The exhibition has five sections. The first features the construction of the Pyramids and the techniques employed, displaying a pyramidion, a hammer that was used to work the square stone blocks, surveying tools and other items.
The second section looks at the rulers of the Old Kingdom during the Pyramid-building period by displaying sculptures of the pharaohs who reigned during the era. Among the best of these are three statues connected with Khufu that were discovered by the Waseda University mission.
They consist of two statues of the god of war Sekhmet that have the name of Khufu engraved on their feet and a small statue of the sphinx which has the name of Khufu written between its front legs. In addition, there are statues of the pharaohs Khafre and Menkare, as well as others dating from the Fifth Dynasty and the Middle Kingdom.
"It is the first time that so many statues of the pharaohs have been gathered together anywhere in the world outside Egypt," Yoshimura said.
He added that the third section of the exhibition considered the labourers who had served the ancient Egyptian pharaohs and had devoted themselves to the construction of the Pyramids. It puts on display a large collection of statues of nobles, officials, family members and a married couple, as well as images of craftsmen, bakers, potters and brewers.
The fourth section of the exhibition focuses on the women who supported the labourers, looking at their belongings and daily customs. There is a striking collection of gold and silver jewellery decorated with semi-precious stones.
The fifth and final section features the aspirations and desires of the ancient Egyptians, including their desire to arrive safely in the afterlife. It looks at the artefacts they have left behind in an attempt to understand their hopes of travelling to the next world and what kind of life they expected to spend there.
"The ancient Egyptians thought of the afterlife as being a golden paradise, and the methods by which they gained admittance to it were the most important themes of their lives," Yoshimura told the Weekly.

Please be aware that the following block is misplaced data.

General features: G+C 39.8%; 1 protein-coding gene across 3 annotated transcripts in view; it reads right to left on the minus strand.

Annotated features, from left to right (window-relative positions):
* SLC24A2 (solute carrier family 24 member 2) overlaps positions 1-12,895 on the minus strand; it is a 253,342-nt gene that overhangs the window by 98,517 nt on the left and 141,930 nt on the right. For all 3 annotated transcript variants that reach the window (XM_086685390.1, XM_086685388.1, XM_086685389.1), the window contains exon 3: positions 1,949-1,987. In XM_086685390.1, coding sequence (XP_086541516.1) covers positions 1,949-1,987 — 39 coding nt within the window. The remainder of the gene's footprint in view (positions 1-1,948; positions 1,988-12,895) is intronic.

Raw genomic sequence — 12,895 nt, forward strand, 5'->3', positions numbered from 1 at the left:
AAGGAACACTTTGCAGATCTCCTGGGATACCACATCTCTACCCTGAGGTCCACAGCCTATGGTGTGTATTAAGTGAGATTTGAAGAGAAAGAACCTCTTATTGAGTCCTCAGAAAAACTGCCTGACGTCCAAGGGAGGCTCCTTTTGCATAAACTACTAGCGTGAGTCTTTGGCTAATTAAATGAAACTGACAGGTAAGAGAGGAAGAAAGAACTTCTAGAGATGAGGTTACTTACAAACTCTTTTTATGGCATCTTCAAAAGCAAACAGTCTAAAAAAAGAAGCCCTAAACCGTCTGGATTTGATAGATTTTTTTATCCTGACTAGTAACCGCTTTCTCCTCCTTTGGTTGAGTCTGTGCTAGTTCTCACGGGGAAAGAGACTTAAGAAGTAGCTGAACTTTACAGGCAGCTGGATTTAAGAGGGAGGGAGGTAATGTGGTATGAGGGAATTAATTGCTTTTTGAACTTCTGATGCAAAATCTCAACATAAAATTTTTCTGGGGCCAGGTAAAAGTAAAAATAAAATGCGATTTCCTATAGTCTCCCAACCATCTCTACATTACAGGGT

He said that it was for this reason that the ancient Egyptians had been happy to devote themselves to the construction of the Pyramids, even if they were injured or their neighbours were killed during work which could take decades to complete.
In addition to the five sections of the exhibition, images of the solar boats that transported the pharaohs to the afterlife are also on show to give visitors a better understanding of ancient Egyptian ideas about the Pyramids.
One of the highlights of the exhibition, a golden mask of Amenemopet, is being shown in Japan for the first time in 21 years. A high-definition film of the mask of Tutankhamun, the first time the piece has been filmed outside its display case, is also being shown.
Elham Salah, head of the Museums Section at the Ministry of Antiquities, told the Weekly that the exhibition highlighted one of the most interesting eras of ancient Egyptian history: the period of the Pyramid builders.
Each artefact in the show displayed the dazzling craftsmanship that had characterised the period, she said, adding that it included 120 artefacts carefully selected from the Egyptian Museum in Tahrir Square, including the statues of Khafre, a group of statues of servants, workers, and the makers of beer and bread, and a statue of a scribe.
Also on display are a kind of ancient game set and a statue of the Pharaoh Ne-User-Re.